I was eight and a half months pregnant with my first daughter. My husband became an astronaut the year after me, and so when I got selected, our boss called us both into his office. He said they wanted to put me onto this flight, and how did we feel since I was having a baby? Of course I’m not going to say no.
I delivered Kristen about two weeks later, on a Friday. The following Monday I showed up for the weekly astronauts meeting. I felt like I was making a statement that yes, I had a baby, but I’m here and I’m going to do my job. I never took a formal leave of absence. My schedulers tried to bunch all my training onto one or two days a week, and then I would have some days off for the first four to six weeks.
Was there was any sort of blowback about having such a young baby and going to space?
There was a little bit of that, but not too much. That said, maybe they filtered out people that were going to ask those kind of questions. Afterward, I do remember somebody from Europe asked me how being the arm operator on my flight helped me be a better mom. I was really stumped by that question.
The assumption being that it would make you better at changing diapers or something like that?
I guess so. A few years ago, that famous photo Scott Bryson took of me was on the front page of Reddit, not that I had any clue what Reddit was. When I went to check it out, it turns out there was this whole discussion about whether I did the right thing going into space with such a young child. I found it really strange that people are still having these conversations and questioning that decision 25 years later. For me, saying no wasn’t even something that I thought about. I knew there was risk, you cannot be involved in this business without knowing that. I took steps, though. I did take a lot of video just in case something happened to me so that she would know who I was.
What was your favorite part of being in space?
We were so busy, we were working 16-hour days in a really focused manner. But once we said good night to mission control we all found a little window and usually just spent an hour before we went to sleep looking out the window. That was probably my favorite time of day. The beauty of the planet and the grandeur of the ocean and the colors were amazing. Being weightless was pretty fun too.
What has your career at NASA been like since your mission?
I was assigned to my second flight soon after returning to Earth and I was really excited about that. I wanted to have one more child, but I wasn’t sure how that was all going to work out. Then the Challenger accident happened, and everything changed. Because I knew we were going to be on the ground at least two years, my husband and I decided to have our second child. I found juggling two children to be way more difficult than one, and the logistics were a bit more complex. I took a year leave of absence, planning on it just being a year, and each year I would come back and talk to my boss. I would just say, “I really need another year.” I wound up taking a seven-year leave of absence, which no one had ever really done before.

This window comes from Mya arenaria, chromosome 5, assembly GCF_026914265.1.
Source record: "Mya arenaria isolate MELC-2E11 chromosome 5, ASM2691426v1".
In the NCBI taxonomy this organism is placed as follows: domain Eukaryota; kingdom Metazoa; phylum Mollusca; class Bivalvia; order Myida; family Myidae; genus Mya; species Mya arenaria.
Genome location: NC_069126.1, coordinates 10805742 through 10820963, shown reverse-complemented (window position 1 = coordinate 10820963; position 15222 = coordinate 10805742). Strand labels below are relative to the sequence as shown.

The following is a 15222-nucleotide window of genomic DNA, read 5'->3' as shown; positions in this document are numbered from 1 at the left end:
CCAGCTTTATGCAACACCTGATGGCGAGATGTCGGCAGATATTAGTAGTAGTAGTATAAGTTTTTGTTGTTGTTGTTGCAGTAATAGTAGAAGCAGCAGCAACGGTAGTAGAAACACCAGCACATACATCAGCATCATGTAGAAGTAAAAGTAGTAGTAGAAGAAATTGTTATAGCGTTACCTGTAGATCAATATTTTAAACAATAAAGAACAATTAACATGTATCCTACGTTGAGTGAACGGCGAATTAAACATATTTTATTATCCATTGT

I’m impressed NASA let you take so much time off and then come back.
It was definitely rare. I think the reason I was allowed to do that was my boss at the time, George Abbey, wound up raising his own five children pretty much by himself. He was a much more sympathetic boss because he understood how hard it is to raise kids.
Was it difficult to come back after being gone for seven years?When I finally came back in ‘96, it was probably one of the hardest things I’ve ever done. The technology changes drastically in seven years. The first thing they did when I returned was give me a computer. I’m thinking, What do I do with this?
It was really like starting over. But ‘96 was the beginning of the station program, and all of the people who were here at the beginning of the shuttle program had left. I think a lot of people had very unrealistic expectations of what it’s like at the beginning of a program, but I’d gone through all that before. Long story short, I was made chief of the space station branch within the office. Now what I’m doing is working on the Orion vehicle. This is my third major program.
Are people really going to go to Mars in our lifetime?
Yes, I think we are definitely going to Mars. It’s just going to take a while. I think we’ll go back to the moon, build a base, and then use the moon as the platform to go to Mars. I fully believe we could make it to Mars in 10, 15 years. To do that would require an all-out full-court press, and I’m not sure that’ll happen. More realistically, humans will probably get to Mars somewhere on the order of 25 to 30 years.
Finally, what advice would you give young women who want to go to Mars?
I always say that if you want to maximize your chances to go to Mars being a doctor is probably good, because you know that they are going to send at least one doctor, maybe two. Then they are probably going to send a geologist, so that’s a different track you could try. Basically, just put yourself in a position to be ready.
This interview has been edited and condensed.